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Thursday, February 26, 2015

What the Hell Do I Have to Share? Artists Encouraging Artists

Sometimes artists have blinders on. Because we often work in a solitary environment we forget to take time to help others.

Many of us are over protective of our techniques. We don't want to share anything that might make us a buck or give us an edge over other artists.

We don't want to waste our time when we could be creating. Let others learn as they may.

And most important I think we feel that we have nothing to share with any other creative. Why would anyone want to listen to what I say? Our confidence is shot.

I know I may be oversimplifying each artists situation, but can you honestly say that absolutely none of this applies to you?

Believe me when I say I see both sides of the situation. I'd be much happier pushing the rest of the world aside and just being left to create. But then what kind of a person would I be? I would merely be making money off my art without giving anything back. Perhaps this works for you. It does not work for me.

I have a partner who is a very talented artist and feels exactly the opposite to my own views. So I do see the other side of it and I understand where he and others are coming from. And more power to those who wish to stay hidden.

But for those of you who may wish to give something back of your talents and skills, here are some simple guidelines I use to do so. Keep in mind these guidelines apply mostly to relationships online and through social networks. There are three levels to mentoring:
  • Informal Social Mentoring
  • Formal Social Mentoring
  • In Studio Mentoring
I am only going to discuss "informal mentoring" this time. Formal mentoring is more in keeping with what a tutor does for a student, while "in studio" mentoring is another whole universe that involves direct one-on-one interaction in a studio. I'll take up the other two types in later blog posts.

By "Informal" I mean a very basic relationship with another artist, where you share occasional ideas and swap moral support. We form these kinds of relationships all the time with others. But typically the closer relationships are left for family members and close friends.

We often hit the "like" or "retweet" button to symbolize our admiration for another artists work, but how often do you stop for a moment and send that artist a message telling them how much you liked what they did?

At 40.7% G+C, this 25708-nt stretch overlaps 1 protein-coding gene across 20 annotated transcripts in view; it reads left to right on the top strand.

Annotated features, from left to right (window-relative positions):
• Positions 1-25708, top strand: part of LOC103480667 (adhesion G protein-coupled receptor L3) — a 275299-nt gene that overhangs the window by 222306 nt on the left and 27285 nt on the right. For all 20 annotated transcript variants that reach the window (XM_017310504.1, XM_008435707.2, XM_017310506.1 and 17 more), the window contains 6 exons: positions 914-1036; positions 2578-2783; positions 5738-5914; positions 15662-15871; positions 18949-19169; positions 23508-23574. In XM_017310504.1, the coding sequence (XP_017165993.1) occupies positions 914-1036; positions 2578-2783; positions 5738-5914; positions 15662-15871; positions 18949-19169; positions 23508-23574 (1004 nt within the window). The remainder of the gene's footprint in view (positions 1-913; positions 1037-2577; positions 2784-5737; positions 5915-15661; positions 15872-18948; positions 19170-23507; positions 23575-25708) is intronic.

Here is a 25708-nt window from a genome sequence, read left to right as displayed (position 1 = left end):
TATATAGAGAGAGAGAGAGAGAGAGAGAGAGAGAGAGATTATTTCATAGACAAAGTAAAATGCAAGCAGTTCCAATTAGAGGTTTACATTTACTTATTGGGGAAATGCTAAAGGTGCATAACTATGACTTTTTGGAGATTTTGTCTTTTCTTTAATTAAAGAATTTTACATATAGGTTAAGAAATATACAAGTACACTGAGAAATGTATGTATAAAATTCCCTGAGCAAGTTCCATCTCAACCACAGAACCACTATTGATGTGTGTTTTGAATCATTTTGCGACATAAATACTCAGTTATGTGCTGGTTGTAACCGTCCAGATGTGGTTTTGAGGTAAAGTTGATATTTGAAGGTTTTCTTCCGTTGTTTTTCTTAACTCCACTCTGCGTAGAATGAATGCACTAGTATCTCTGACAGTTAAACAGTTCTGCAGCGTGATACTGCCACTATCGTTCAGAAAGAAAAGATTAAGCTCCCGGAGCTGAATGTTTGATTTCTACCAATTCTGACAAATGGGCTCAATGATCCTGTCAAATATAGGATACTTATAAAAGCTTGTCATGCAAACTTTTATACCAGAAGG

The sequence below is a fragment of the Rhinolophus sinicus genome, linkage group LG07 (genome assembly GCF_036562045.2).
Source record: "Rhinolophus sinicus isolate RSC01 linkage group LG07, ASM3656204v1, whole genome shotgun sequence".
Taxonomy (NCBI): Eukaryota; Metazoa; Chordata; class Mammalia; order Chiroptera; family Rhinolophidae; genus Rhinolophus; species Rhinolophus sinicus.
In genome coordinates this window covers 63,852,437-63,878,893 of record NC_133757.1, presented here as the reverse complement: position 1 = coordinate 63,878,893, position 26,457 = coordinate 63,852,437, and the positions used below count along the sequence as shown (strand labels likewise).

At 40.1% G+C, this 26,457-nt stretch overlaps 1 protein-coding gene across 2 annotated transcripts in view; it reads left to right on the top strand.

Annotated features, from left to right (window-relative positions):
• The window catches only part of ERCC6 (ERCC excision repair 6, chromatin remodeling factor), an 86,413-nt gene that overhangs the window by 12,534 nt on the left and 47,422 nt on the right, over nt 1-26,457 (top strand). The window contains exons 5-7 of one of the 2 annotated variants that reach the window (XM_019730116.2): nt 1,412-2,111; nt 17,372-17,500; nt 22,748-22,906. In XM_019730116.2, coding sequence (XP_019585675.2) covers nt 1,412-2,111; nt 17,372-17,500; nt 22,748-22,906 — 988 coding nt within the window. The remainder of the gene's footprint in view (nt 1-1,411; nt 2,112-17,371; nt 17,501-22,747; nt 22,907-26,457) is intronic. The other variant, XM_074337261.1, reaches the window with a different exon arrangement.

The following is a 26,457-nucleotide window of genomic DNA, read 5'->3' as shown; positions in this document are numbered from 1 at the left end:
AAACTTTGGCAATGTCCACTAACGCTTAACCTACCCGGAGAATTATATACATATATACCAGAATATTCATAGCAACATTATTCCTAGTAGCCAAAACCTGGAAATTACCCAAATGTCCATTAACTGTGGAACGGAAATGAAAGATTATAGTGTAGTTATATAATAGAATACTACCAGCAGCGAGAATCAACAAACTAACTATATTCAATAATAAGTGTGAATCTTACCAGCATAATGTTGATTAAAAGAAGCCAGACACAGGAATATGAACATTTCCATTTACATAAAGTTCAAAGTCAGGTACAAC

Yes an argument can be made that there just isn't enough time in the day to do this with all the artists we might come across. But wouldn't it be cool if we each just did it once a day? How much more encouraging would that make someones day?

This is where mentoring begins, with encouragement. Its quite simple really.

Where it goes from there is strictly up to you. For me, its about taking a little longer to look at an artists work. Its remembering the steps I went through as a new artist and watching for the same mistakes and missteps that I made when starting out and gently discussing better ways to be a professional artist. Its about seriously critiquing a piece of art to honestly help the person, without being a total dick and saying "that sucks". Diplomacy and mentoring go hand in hand. Even the worst artists can someday be the best.

I think a lot of people are under the impression that when you say "support a fellow artist" that it means providing them with funds or buying their work. Wow that would be nice, then we wouldn't have to deal with anyone else except fellow artists. But we all know that is not reality. "Support" means being honest about an artists works, ideas and chances of success. But doing so with care to not destroy their dreams either.

So the Informal process of mentoring is not terribly hard. I guess that's why I encourage more artists to do so. Each of us deserves more than to be immortalized with a "like" button. We crave substance. We want to know why someone liked us.

So those are the basics and what I consider the most important of the three types of mentoring. I find that beginning an informal relationship with another artist, often leads to Formal Mentoring and in some rare occasions has brought the artist directly to the studio. But it has to begin somewhere. If we don't take the steps to establish that relationship, then what we know and what we have learned, dies with us. And that's a bloody shame. You owe your own skills more than that.

I say in closing that this article is not aimed at new artists starting out. I am speaking to seasoned artists who have learned the pros and cons of their business. It is you who have the ability to mold and shape the artists of the future.

Art should always outlive the Artist, but so should their life lessons and skills.


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